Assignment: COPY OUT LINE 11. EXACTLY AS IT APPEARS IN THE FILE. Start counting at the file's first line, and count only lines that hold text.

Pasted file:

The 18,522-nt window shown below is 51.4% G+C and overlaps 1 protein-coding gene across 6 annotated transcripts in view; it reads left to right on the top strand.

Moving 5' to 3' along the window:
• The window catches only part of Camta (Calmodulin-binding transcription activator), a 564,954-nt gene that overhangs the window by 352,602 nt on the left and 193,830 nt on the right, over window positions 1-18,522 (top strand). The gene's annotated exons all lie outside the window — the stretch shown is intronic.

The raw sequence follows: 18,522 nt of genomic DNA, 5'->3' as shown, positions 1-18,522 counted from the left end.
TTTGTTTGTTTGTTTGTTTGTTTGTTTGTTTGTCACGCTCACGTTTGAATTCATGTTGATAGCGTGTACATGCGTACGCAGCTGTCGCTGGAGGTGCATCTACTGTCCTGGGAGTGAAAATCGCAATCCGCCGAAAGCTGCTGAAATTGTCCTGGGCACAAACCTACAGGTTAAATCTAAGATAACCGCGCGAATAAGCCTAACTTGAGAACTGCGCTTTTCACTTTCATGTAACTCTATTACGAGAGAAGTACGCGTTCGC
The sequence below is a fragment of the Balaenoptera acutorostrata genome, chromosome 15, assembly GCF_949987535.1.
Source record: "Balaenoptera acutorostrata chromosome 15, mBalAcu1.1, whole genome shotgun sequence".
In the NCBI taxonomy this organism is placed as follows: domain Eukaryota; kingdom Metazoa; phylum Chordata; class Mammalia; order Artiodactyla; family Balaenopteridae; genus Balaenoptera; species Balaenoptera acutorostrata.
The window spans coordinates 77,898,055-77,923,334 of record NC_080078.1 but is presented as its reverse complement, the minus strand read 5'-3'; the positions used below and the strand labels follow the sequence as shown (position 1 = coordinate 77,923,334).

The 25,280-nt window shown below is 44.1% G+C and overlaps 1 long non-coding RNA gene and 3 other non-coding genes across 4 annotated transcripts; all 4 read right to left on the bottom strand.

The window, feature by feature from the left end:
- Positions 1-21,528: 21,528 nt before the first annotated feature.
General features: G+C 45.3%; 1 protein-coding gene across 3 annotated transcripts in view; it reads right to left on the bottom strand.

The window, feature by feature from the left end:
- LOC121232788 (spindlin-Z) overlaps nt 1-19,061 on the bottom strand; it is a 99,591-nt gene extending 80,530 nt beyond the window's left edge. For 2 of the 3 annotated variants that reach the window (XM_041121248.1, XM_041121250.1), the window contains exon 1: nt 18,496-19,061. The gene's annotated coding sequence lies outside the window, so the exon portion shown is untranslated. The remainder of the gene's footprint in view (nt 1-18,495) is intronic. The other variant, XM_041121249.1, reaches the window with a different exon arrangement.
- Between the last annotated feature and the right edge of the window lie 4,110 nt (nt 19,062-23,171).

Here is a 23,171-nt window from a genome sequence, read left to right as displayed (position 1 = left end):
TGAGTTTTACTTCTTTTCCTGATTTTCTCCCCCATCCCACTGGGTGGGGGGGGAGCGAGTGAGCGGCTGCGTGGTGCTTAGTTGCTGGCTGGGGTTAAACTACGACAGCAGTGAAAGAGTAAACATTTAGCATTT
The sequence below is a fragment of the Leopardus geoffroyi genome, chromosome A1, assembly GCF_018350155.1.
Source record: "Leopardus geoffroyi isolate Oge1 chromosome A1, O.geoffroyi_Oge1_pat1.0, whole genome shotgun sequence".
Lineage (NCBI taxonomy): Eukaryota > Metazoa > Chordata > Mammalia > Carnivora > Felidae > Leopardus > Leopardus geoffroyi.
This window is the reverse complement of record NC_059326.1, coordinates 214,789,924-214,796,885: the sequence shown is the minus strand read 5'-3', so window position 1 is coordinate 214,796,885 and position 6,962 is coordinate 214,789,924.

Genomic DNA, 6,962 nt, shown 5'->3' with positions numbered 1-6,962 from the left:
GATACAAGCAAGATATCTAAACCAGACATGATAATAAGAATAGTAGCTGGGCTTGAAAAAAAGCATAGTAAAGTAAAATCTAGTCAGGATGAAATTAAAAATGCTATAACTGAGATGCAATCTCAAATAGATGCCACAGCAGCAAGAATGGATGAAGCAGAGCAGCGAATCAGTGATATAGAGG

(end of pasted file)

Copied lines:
The window, feature by feature from the left end: